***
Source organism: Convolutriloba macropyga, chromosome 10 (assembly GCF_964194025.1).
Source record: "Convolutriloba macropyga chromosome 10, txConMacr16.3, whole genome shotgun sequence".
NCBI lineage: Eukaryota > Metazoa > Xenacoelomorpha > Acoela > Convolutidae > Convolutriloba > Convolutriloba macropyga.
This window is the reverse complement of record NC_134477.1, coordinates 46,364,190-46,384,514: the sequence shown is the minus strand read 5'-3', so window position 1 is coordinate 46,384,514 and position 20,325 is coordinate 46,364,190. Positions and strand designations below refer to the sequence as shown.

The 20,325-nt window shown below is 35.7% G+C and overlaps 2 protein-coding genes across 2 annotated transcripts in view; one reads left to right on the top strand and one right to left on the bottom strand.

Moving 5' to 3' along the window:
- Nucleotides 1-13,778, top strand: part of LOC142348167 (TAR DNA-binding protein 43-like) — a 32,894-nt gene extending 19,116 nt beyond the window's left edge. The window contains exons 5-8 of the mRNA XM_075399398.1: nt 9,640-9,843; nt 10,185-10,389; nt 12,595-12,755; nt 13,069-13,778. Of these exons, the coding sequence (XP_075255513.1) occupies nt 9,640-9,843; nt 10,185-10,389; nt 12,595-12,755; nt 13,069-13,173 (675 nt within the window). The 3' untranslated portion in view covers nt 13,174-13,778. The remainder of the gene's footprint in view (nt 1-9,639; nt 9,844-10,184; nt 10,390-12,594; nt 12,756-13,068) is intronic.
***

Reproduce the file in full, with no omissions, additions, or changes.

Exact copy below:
Source organism: Convolutriloba macropyga, chromosome 10 (assembly GCF_964194025.1).
Source record: "Convolutriloba macropyga chromosome 10, txConMacr16.3, whole genome shotgun sequence".
NCBI lineage: Eukaryota > Metazoa > Xenacoelomorpha > Acoela > Convolutidae > Convolutriloba > Convolutriloba macropyga.
This window is the reverse complement of record NC_134477.1, coordinates 46,364,190-46,384,514: the sequence shown is the minus strand read 5'-3', so window position 1 is coordinate 46,384,514 and position 20,325 is coordinate 46,364,190. Positions and strand designations below refer to the sequence as shown.

The 20,325-nt window shown below is 35.7% G+C and overlaps 2 protein-coding genes across 2 annotated transcripts in view; one reads left to right on the top strand and one right to left on the bottom strand.

Moving 5' to 3' along the window:
- Nucleotides 1-13,778, top strand: part of LOC142348167 (TAR DNA-binding protein 43-like) — a 32,894-nt gene extending 19,116 nt beyond the window's left edge. The window contains exons 5-8 of the mRNA XM_075399398.1: nt 9,640-9,843; nt 10,185-10,389; nt 12,595-12,755; nt 13,069-13,778. Of these exons, the coding sequence (XP_075255513.1) occupies nt 9,640-9,843; nt 10,185-10,389; nt 12,595-12,755; nt 13,069-13,173 (675 nt within the window). The 3' untranslated portion in view covers nt 13,174-13,778. The remainder of the gene's footprint in view (nt 1-9,639; nt 9,844-10,184; nt 10,390-12,594; nt 12,756-13,068) is intronic.